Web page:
Medical, dental pupils to challenge ordinance signed by Governor

Mumbai: The Governor of Maharashtra, Vidyasagar Rao, on Monday signed an ordinance for admissions under the reservation category for medical and dental courses. The decision was taken after students and parents of open category staged a protest outside the governor’s bungalow on Monday.

The ordinance stated students can seek admissions under the Socially and Educationally Backward Classes (SEBC) category for courses, which require the passing of the National Eligibility Entrance Test (NEET) or any other National Entrance Test.

The move comes after the continuous ongoing protests by the students who have refused to call off their stir. They have been opposing the 16 per cent reservation for Maratha quota, which has affected availability of seats for open category for the postgraduate (PG) medical and dental courses.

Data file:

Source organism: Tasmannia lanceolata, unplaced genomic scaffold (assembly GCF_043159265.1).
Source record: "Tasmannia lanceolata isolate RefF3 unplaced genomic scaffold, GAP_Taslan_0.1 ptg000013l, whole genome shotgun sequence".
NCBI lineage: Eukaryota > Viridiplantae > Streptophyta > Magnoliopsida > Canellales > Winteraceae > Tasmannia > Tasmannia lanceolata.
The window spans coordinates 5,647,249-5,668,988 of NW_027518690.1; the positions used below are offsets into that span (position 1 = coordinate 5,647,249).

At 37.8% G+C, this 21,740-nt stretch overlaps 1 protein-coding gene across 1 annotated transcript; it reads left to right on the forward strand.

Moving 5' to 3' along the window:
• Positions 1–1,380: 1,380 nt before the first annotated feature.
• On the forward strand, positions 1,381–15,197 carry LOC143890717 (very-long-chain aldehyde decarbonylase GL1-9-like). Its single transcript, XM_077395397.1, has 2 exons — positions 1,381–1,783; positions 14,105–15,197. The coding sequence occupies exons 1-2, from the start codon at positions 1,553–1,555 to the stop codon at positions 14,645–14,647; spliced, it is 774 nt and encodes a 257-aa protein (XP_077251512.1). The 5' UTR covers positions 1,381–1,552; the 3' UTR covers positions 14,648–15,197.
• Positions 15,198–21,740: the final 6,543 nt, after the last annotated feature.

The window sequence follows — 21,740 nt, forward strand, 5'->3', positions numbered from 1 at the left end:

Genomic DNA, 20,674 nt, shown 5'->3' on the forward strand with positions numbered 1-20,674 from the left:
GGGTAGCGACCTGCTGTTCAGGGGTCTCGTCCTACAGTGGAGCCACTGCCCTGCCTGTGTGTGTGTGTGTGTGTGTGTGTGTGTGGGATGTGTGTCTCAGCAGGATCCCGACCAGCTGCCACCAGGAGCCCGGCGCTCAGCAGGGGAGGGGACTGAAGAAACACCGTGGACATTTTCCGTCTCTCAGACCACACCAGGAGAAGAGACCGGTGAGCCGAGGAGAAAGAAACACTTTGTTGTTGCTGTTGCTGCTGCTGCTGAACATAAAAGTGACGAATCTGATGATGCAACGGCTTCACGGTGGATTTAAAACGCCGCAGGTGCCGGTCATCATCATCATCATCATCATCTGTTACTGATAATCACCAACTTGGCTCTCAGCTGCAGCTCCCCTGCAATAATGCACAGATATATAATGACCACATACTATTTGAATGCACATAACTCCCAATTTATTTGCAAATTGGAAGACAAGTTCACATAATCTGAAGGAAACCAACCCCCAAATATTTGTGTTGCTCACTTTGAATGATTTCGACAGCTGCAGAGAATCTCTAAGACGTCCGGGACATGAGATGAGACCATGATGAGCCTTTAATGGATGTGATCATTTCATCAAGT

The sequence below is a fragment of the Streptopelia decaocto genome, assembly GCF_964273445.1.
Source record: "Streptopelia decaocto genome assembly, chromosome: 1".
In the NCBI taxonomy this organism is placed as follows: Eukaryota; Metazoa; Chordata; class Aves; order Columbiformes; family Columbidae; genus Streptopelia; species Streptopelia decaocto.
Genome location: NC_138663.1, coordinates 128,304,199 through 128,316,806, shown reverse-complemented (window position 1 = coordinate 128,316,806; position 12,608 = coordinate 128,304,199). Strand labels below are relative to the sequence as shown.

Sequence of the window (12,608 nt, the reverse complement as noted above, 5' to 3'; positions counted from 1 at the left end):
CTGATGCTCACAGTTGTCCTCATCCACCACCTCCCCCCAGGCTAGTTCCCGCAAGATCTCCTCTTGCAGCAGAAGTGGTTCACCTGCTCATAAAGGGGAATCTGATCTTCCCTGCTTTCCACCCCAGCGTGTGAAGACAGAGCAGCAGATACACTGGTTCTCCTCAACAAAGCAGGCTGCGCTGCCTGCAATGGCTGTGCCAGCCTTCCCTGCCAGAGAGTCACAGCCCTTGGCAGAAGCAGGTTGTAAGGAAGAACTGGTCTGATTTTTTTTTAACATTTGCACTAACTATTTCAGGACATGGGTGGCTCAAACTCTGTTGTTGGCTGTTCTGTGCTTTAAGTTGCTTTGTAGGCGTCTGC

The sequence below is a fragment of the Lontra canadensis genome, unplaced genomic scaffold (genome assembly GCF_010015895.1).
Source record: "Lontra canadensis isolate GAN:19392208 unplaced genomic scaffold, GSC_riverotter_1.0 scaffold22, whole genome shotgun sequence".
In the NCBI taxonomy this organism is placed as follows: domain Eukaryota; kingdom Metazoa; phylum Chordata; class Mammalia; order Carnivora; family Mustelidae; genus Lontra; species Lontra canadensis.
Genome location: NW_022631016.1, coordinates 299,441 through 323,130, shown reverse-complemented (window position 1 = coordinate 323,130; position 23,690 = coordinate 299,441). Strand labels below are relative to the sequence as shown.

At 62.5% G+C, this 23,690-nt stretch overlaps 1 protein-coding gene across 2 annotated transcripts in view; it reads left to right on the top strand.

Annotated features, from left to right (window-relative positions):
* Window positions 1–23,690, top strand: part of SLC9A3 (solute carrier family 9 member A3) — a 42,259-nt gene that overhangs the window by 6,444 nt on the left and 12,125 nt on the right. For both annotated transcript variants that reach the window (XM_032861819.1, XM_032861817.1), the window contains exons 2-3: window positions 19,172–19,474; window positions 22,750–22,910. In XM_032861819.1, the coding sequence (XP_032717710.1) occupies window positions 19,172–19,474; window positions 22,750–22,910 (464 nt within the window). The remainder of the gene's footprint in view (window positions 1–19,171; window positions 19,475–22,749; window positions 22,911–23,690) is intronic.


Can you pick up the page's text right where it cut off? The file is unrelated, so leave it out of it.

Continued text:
Now, students of the open category have decided to challenge this ordinance. Sudha Shenoy, representative of parents’ association, said, “The ordinance allows admissions under SEBC category. But the fact is only Maratha students have secured admissions under the SEBC.

So, the ordinance is favouring the Maratha quota indirectly. We do not have a choice but to challenge the ordinance.” On the other hand, students who have secured admissions under the Maratha quota, too, have been protesting at Azad Maidan. But, even these students do not support the ordinance.

Shivaji Bhosale, a student leader, said, “The ordinance has no provision for Maratha quota seats. It does not mention that our seats will be secured. We want our admissions in the colleges where we have already secured seats. We will continue our protest till our admissions are allotted back to us.”The state is trying to push the admission deadline of May 25 declared by the Supreme Court (SC).

A senior officer of the state said, “We want to take a decision which benefits both students of the open category and those who have sought admissions under the Maratha quota. We need time to come up with a solution, which will neither affect admission process nor deprive any student of admission to medical and dental courses.”

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